Leaving island? Pets From Paradise needs your help
Those of you who are leaving island, and those of you who know someone who may be leaving island. Please consider Pets from Paradise. It could help save the lives of so many animals and relocate them to the states to be adopted.
It is super easy...the escort barely has to do a thing.
For Pets from Paradise you send your itinerary to PetsfromParadise@stxawc.org about two weeks before departure. You should also indicate whether you want to carry the pet on, or check in or both! Pets from Paradise then contacts a no-kill shelter at/near your destination (or at one of your layovers if long enough) to see if they have space to accept a Crucian animal. Hopefully the shelter/rescue does! At departure time, you are met at the airport with the animal(s) who are all set to go in their crates/carriers and have all their papers in order. The pets from paradise coordinator (currently Melissa at the shelter) will go through the check-in process with you and pay for the animals ticket. If you are carrying-on the animal, you then go through customs/security as normal. You just have to take the animal out of its carrier for security and carry him through the x-ray machine. If you are checking in, you have to take the dog out of his crate very briefly so customs can look inside.
Then sit back and enjoy the flight!
At your destination, you are met at baggage by the new shelter (always a no-kill shelter) representative who will help you collect the animals from baggage and take them off your hands!
It is a really wonderful program and helps so many island animals find homes! if you can't be an escort you can also sponsor a pets trip to the states by paying for a ticket, donating carriers or just making any donation you can manage.
I flew to the states with someone transporting a pets from paradise dog last week. Someone from the shelter delivered it to the airport in a pet carrier. The woman who took the dog carried it through TSA, and then put it back in the carrier. The flight attendants catered to the woman and the dog the entire trip.
I will definitely take a pet next trip !
I am trying to get my house guests to take pets off island with them when they leave.
What if they have a 4 hour lay over between flights??
So the dog would be traveling about 9-10 hours before arriving at final destination.
Isn't that a bit too long?? Please fill me in!!
And if you are leaving and want to take your pet with you, there are many many travel options nowadays. Don't just give up at the first obstacle!
If you need help with animal transport you can call the St Croix Animal Welfare Center for tips and advice!!! 340 778-1650
Any tips for getting two 90lbs dogs off the island in August? So far I've only found chartering a private plane as an option.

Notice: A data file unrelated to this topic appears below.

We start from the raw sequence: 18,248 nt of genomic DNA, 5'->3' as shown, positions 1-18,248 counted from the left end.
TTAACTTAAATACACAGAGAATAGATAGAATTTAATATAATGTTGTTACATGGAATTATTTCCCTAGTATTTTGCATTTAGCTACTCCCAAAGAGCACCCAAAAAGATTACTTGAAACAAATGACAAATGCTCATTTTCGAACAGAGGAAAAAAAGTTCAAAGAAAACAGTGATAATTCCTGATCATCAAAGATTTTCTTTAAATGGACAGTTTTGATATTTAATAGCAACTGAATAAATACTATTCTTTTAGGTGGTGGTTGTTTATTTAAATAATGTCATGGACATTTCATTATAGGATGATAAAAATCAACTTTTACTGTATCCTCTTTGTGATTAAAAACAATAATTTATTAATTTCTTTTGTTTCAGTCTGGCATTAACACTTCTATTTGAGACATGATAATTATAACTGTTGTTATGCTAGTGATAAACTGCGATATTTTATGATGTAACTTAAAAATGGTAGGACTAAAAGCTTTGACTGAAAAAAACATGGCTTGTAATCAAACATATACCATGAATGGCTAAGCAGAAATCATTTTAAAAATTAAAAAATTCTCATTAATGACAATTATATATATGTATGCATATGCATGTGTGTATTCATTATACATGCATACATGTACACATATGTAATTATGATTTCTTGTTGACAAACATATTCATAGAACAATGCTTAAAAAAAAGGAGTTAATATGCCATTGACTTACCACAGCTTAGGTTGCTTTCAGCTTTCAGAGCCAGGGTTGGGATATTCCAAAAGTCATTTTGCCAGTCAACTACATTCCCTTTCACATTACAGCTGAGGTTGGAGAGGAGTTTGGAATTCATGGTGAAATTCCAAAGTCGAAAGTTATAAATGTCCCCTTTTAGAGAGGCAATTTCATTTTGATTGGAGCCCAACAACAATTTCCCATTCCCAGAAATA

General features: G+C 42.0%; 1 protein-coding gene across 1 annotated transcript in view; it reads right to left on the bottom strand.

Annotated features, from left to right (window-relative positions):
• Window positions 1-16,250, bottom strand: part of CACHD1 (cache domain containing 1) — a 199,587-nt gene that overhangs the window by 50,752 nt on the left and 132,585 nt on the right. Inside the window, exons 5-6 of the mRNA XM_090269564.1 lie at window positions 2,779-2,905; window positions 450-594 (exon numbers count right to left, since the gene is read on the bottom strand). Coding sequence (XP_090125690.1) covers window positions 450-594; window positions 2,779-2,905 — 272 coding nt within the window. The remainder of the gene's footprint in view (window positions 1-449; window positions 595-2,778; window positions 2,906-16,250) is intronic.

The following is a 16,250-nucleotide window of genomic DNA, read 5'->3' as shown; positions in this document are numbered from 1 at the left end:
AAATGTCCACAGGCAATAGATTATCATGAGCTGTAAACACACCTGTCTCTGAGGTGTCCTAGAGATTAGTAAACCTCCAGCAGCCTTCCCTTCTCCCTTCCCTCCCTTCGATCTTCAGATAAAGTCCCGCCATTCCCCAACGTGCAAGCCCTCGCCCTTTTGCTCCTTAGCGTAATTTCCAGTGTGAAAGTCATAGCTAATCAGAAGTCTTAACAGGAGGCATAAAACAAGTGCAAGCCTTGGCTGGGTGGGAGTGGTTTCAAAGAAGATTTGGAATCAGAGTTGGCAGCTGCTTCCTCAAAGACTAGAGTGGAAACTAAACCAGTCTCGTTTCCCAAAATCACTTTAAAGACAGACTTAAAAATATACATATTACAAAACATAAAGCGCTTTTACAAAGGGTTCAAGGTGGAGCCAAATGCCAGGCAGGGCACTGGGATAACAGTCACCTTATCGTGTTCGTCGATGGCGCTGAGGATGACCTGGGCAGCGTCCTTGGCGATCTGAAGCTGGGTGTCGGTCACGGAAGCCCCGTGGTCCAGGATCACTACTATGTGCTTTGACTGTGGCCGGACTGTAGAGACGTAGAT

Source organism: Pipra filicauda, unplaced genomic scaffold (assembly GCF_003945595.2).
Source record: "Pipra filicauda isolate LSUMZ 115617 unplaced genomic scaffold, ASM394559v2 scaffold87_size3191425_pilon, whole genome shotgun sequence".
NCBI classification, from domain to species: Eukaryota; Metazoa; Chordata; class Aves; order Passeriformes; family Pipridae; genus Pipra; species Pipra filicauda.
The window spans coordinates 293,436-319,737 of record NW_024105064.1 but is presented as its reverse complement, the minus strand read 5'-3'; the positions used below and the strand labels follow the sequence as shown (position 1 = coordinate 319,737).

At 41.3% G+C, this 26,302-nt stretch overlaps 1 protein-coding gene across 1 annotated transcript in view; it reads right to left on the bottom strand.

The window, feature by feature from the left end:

The pets from paradise program is a great program. And one you will find very rewarding.
Six months ago, I took Dave, a puppy. The shelter did all the leg work; met me at the airport, coordinated with the airlines, provided a carrier, etc....Puppy had all his shots and was already neutered.
The puppy was small enough to be in a carrier, and I was able to keep him in front of my seat as a carry on. Well behaved, in fact, he didn't bark at all during the flight. Whined a few times, but once I insured him I was there(petted him thru the carrier), he was fine. When we arrived in Miami, we had a 2 hour lay over. I was able to find a spot to walk him and let him stretch out a little, and some water.
Miami to Boston, no problem again. Arrived at Boston late, around midnight. I had agreed to keep puppy for the night and the following day made arrangements to meet the adopting shelter.
Never made the meeting---all the family loved the puppy. My cousin ended up adopting the puppy and months later my cousin's exact words: "....the best dog I have ever had....". Puppy was basically house trained from the beginning and cousins' children's adore him.t
It broke my heart parting with the puppy even knowing the puppy was going to a good home. Few days after she adopted Dave, she brought him to a vet who confirmed the information the shelter documented on Dave, puppy in excellent health.
It was a very rewarding experience and certainly hope to do it many more times.
And of course, Dave was renamed by her kids to Stitch.
I take my dog out during layovers all the time. (Obviously this only works with a carryon animal.) It's particularly easy in Miami. You do have to gauge how long your layover is vs. how busy security is because you have to leave the secure area and go back through security to get back to your gate. However, since most flights leave the VI early in the morning or mid-afternoon, by the time you get to Miami, the early morning rush is over. It's never taken me more than 20-30 minutes to get back through security. The dog walking area is just outside the security check area, near the parking garage, so it's a quick walk. Your dog will appreciate it! You could also try those "puppy pee pads" (not just for puppies). I've never tried them for my dog. I tried newspaper (on the bathroom floor) the first time I flew with her, but she saw right through that trick and wouldn't pee on it! 🙂 I did get lucky enough to have a dog who goes 9-12 hours between pees (even at home, with a dog door), and I know there are some dogs who just can't go that long. For those, you might consider staying overnight in Miami or wherever your layover would be.
An article on flying with pets was published today:
"More Pets Died on Delta Flights in 2011, but Why?" http://shine.yahoo.com/pets/more-pets-died-delta-flights-2011-why-211100693.html
The headline is over-sensational, but the article is informative and interesting.
Also, the subject of flying with pets has been much-discussed on this forum. You can find old threads via the search feature.
For example: https://www.vimovingcenter.com/talk/read.php?4,99254